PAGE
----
In response to my September 8 column on how the ACT Greens have turned their backs on biodiversity, a question popped up asking: “You’re a consistent opponent of higher-density development. Do you not think that urban sprawl is bad for the climate?”
The question is an example of a straw-man fallacy. The original issues are universalised, distorted and exaggerated and replaced with this fallacy argument that is then refuted by those who wish to avoid debating the real issues. Advocates for better urban environments have to constantly deal with straw-man fallacies.
Most residents accept that there will be intensification of Canberra’s established suburbs. The contentious point is how this could happen. What is being questioned is the laissez faire approach to planning and development by the ACT Greens and Labor. As it has been a long time since there has been an ACT Liberal government, residents have little awareness what difference they would make.
More than a decade ago, a researcher at Griffith University, Queensland, published a study on the disappearance of the Australian backyard that included a special mention of how things had changed in Canberra’s planning and development. Points were made using an aerial view of Charnwood.
On one side was the earlier more established planned suburb with an abundance of shrubbery and houses with ample private open spaces – gardens etcetera.
Whereas the other side illustrated the change. The houses are on smaller blocks, less room for front and backyard activities, and little chance of there ever being lush greenery and shade.
Pictured is a 2021 version of the same and shows how, after 20-plus years, the limited shrubbery to the left has matured as much as possible. The comparison with more established inner-Canberra suburbs is stark.
n the most recent Gungahlin suburbs, houses are usually larger again and are crammed together even more. They are heat islands waiting to happen.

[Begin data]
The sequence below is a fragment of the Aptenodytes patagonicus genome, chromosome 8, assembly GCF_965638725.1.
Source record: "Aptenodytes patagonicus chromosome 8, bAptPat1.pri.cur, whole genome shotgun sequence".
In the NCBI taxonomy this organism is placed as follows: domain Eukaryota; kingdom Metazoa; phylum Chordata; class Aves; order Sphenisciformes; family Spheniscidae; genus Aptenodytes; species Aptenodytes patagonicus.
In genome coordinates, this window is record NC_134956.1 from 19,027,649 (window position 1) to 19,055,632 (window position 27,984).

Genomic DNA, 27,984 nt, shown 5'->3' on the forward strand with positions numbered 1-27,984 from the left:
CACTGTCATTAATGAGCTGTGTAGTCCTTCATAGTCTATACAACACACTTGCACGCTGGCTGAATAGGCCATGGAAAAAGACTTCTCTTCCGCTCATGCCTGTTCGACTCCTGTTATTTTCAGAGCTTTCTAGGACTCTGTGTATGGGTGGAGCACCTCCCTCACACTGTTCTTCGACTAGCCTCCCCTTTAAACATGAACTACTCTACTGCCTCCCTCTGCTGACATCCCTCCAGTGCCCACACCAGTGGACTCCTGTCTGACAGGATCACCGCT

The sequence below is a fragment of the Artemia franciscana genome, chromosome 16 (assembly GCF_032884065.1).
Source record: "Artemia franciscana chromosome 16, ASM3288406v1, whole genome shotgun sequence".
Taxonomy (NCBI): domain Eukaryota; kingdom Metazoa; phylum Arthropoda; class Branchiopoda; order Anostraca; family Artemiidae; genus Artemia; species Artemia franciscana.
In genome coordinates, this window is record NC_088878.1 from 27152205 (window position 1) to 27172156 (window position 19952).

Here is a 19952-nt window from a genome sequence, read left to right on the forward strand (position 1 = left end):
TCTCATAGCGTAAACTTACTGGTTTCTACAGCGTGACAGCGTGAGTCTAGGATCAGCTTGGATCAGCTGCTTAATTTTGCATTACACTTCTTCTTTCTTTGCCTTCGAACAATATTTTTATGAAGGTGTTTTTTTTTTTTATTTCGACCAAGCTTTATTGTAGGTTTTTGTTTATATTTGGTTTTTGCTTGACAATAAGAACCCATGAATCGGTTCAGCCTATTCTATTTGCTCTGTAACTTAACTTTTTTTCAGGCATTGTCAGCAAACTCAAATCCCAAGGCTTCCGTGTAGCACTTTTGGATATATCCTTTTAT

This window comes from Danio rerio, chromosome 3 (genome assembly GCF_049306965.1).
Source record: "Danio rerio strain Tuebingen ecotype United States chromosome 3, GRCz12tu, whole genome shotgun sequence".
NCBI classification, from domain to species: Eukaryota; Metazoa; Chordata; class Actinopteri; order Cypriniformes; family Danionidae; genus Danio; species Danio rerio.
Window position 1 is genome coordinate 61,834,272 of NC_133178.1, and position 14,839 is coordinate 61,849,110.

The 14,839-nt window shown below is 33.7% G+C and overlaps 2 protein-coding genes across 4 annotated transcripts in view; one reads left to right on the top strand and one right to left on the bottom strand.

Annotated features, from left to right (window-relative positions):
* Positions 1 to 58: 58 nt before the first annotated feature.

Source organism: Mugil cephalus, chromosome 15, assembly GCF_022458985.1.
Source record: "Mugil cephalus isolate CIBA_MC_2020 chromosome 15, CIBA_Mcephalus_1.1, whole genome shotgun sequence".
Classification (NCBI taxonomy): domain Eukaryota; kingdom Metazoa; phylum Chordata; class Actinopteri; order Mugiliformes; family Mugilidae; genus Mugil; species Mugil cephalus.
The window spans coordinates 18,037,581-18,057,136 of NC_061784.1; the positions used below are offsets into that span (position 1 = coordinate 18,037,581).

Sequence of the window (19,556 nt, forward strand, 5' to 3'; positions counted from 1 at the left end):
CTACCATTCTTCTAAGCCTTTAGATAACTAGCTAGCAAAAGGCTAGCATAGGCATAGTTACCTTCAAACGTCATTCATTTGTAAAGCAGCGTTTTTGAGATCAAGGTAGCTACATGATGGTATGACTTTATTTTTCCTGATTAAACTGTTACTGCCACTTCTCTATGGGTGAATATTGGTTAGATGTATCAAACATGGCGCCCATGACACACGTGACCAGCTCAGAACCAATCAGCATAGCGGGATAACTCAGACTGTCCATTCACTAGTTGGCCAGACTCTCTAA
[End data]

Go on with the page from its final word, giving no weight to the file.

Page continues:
What is not addressed in the Griffith research is that in the last decades the ACT Greens and Labor have enabled an explosion of apartment towers. The argument being that to avoid urban sprawl, 70 per cent of new homes must be in the current city footprint and somehow the logic is that these must be apartment towers.
There is plenty of evidence that the current number, style and design of towers in Canberra suit developers, but the majority do not deliver a high enough standard of quality of life. Nor are they designed to effectively deal with the coming climate crisis. Intensification is not about jamming bland and badly designed apartment towers into the town centres and along main avenues.
Survey after survey state that suburban blocks with stand-alone houses or small groups of townhouses or medium-size apartment blocks remain the preferred mode of living and they do not need to be crammed together with no chance of greenery and shade trees.
If the ACT Greens were interested in dealing with the climate emergency, then all the elements and complexities of good urban design would be a top priority. Instead, they have cherry-picked a couple of the issues and have largely gone missing when it comes to insisting that planning requirements deliver liveable suburbs that are going to efficiently mitigate the dramatic climate effects over the next decades.
Any house built recently should have already been designed to be passive and should have ample greenery and generous shade cover. While the newer Charnwood houses may one day be partly retro-fitted as the climate dramatically changes, those of the newer Gungahlin suburbs stand little chance of being retro-fitted.
Residents optimistically aspire to have a government that works with them to bring about intensification that meets future requirements as well as delivers amenities at least equivalent to what used to be provided.
The Canberra of the 1970s is gone but many of the former benefits remain. Suburbs should be upgraded and maintained as the city infills with well-designed, climate-ready, human-scale housing and adaptable landscapes with increased biodiversity.
This article is a version of the piece originally published online with City News
Paul Costigan is an independent commentator and consultant on the visual arts, photography, urban design, environmental issues and everyday matters.